High Potentials Are Still Your Best Bet

Article excerpt

The odds are that these research results will help you develop a world-class development program for high-potential leaders.

In a resource-constrained world, many organizations have chosen to bet all their chips on high-potential leaders (HiPos), but the gamble appears to have paid lackluster returns. After a decade of investment, we are now seeing articles defending the "B player." Were organizations misguided in this key investment?

PricewaterhouseCooper's 2012 survey of CEOs from around the world shows that more than half of CEOs are concerned about their ability to access talent with the specialized skills their companies need. And according to "How to Hang On to Your High Potentials" by Claudio Fernandex-Araoz and colleagues, in the regions where many companies are focusing on growth strategies, the supply of experienced managers is most limited and the shortage is expected to continue for another two decades.

Focusing on the development and retention of HiPos continues to be a strategic imperative for organizations. To help determine where the investment in their development has gone wrong, we went directly to the source, and spoke with HiPos themselves, as well as the chief talent officers (CTOs) in charge of these programs.

Our goal was to identify the key elements of a world-class HiPo development program. We conducted qualitative and quantitative research with 45 HiPos and eight CTOs. We tested and ranked a series of HiPo program benchmarks and the HiPos scored a proposed straw-model program. The surprising research results highlight where organizations have been missing the mark--both by investing in ineffective activities and failing to invest in those that reap the most benefits.

Through our research, we identified five key strategies that can significantly increase the return on high-potential investment. We also have outlined how organizations can assess their readiness to implement these strategies.

Defining high potential

Most organizations have an internal process for identifying high-potential leaders. In our sample, half of the CTOs use a potential-performance nine-box grid as their method to identify candidates for their HiPo pool (see figure on page 62). Using this nine-box performance gauge for large groups of employees helps select employees with both high potential and high performance.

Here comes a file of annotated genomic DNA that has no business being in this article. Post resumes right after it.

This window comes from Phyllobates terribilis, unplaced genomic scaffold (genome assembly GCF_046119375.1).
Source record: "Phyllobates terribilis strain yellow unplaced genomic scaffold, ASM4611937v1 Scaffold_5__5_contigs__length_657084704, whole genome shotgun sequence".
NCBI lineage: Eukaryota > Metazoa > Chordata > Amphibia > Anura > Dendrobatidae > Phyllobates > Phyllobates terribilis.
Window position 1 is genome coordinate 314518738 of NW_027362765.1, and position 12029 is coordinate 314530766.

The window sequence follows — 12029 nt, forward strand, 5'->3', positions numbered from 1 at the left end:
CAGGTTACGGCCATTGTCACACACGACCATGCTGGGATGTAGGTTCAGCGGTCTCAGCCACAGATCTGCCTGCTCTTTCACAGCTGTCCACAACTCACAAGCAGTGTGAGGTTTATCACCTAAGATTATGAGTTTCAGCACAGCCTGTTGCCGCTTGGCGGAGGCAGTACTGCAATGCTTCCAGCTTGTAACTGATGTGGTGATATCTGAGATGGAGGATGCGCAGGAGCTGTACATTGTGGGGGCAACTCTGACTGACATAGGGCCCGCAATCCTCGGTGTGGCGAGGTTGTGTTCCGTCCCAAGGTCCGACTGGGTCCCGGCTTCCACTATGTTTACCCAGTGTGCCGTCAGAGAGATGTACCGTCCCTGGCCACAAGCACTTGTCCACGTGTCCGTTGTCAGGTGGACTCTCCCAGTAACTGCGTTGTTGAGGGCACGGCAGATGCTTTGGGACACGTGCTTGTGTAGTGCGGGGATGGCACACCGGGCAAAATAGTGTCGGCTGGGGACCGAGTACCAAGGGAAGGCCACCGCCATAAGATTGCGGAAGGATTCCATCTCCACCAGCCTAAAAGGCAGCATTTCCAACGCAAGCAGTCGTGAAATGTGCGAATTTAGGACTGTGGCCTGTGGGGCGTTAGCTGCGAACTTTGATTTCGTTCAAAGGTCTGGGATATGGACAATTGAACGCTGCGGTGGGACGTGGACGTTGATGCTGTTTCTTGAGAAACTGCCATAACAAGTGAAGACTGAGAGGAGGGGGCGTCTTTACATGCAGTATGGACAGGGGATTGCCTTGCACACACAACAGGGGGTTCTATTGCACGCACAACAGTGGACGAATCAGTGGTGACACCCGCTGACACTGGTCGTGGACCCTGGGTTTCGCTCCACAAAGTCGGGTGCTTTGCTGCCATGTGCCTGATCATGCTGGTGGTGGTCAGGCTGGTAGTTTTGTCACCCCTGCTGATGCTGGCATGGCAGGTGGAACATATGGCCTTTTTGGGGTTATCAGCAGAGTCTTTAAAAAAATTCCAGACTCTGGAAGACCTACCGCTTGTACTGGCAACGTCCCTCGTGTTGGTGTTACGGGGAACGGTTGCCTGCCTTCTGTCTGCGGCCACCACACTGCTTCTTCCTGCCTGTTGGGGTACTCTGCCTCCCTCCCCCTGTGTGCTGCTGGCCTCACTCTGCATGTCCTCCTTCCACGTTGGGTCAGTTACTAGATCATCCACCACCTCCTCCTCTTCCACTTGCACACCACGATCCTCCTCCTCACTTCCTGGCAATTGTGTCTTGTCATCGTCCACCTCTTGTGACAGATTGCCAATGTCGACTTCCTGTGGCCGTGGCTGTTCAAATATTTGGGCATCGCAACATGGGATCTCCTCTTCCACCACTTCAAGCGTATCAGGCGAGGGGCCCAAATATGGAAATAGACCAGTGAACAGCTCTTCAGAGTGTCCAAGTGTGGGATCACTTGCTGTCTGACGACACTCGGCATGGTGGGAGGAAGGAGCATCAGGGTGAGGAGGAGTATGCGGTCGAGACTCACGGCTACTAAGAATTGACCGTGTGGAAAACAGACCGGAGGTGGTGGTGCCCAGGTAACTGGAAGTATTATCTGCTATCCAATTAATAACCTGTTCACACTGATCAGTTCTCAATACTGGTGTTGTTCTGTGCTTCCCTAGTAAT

Although the specifics can vary, most definitions will look beyond succession by specifying both the necessary characteristics and abilities to be promoted more than one level up. Knightsbridge's definition that we used for the purposes of our study is: "Individuals who, with targeted development, have the motivation, capacity, and learning agility necessary to advance multiple leadership levels at a rapid rate."

Program elements

After we analyzed the interview feedback and benchmarks, five program elements were identified as critical in a world-class HiPo program that will create true and meaningful skill development and ultimately result in leaders who are ready to take on more complex leadership roles.

If you are launching a HiPo program, start with the first three and add the others once your program is up and running. If you have a program already in place, consider whether you have all the winning elements as part of your program. Select the right HiPos. Select the candidates with the right mix of performance, aspiration, and engagement. They must be able to demonstrate consistent high performance (at their current level as well as show the potential to perform two levels beyond), and work equally well with ambiguity, fast-paced change, and a diverse range of stakeholders.

There are three components to building a targeted HiPo selection process.

* The executive team should make the decision together regarding the criteria for who is considered a HiPo. Then use a structured process for the leadership team to review all the candidates against these criteria. …